Somewhere along the way I realized how lost I was, how futile my efforts to change people, how inept all my outward actions directed at changing the world. I realized how well-intentioned others had deceived and used me, how I had deceived my own self, how skilled I had become at criticizing and ostracizing those that failed to share my own well groomed and culture-warped narrow opinions.
I’ve changed a lot over the past decade of searching my soul, diving into the depths of my interior regions, seeking and searching for the Christ who is not concerned about time or culture or my personal egotistical preferences.
It’s not been easy. It has been relationally expensive, costing me quite a number of what I thought were friendships, a hard price to pay for simply walking an unexpected but divinely ordained path. Nor is the search anywhere near complete. Though an overwhelming peace permeates my soul, every wakening day draws me to the conclusion that my spiritual journey is far from complete.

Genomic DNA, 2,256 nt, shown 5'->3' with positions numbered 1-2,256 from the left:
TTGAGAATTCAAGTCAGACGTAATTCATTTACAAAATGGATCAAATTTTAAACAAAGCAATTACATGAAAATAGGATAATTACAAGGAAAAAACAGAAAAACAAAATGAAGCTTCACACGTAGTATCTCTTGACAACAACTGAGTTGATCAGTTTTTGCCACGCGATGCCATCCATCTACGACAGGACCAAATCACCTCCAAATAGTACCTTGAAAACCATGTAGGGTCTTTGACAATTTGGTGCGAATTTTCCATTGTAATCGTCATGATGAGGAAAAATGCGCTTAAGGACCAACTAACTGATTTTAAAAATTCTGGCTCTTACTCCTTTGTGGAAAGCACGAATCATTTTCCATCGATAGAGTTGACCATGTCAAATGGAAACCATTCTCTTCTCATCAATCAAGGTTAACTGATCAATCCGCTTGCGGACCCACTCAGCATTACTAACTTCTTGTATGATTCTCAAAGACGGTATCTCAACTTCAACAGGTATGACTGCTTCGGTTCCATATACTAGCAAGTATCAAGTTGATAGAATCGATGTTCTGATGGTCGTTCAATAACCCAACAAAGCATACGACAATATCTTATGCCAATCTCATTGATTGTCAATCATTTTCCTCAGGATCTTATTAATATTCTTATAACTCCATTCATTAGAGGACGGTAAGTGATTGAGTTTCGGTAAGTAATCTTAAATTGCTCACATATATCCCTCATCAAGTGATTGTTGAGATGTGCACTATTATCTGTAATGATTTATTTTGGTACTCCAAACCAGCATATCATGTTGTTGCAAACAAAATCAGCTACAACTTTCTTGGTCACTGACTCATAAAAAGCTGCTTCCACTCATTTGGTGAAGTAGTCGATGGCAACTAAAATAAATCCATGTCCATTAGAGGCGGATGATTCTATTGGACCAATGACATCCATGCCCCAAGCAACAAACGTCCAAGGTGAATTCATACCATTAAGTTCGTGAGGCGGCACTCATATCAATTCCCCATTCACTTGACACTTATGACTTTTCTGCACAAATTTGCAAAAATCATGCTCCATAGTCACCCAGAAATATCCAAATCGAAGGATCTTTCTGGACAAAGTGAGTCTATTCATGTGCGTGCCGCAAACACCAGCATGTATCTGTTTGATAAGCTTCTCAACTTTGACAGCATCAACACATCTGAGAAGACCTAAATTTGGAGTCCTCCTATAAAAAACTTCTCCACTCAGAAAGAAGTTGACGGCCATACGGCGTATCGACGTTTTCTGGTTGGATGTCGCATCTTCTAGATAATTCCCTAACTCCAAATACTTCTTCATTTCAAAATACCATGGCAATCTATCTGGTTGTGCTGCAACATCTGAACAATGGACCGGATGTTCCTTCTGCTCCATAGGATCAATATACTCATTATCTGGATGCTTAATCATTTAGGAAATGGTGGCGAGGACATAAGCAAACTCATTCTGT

I think we are all pretty badly bent. The world’s conglomerations of people-folk remind me of buckets full of rusty bent nails eroding away by the effects of the atmospheric conditions, no longer able to recognize the growing rust devouring them. Only it’s not oxygen and water that are the destructive culprits.
It’s the preferential forces of social and economic time unmercifully hammering and bending and pulling and discarding people. This alone, I think, reinforces the imperative, the need and necessity, to rest one’s soul’s eternal welfare upon the truths contained in the ancient and unchanging creedal statements that define the Christian faith, and in those models that most aptly characterize these truths.
Destruction will come to an eventual and perpetual end. So intimates the Psalmist. But how many will be consumed before it does?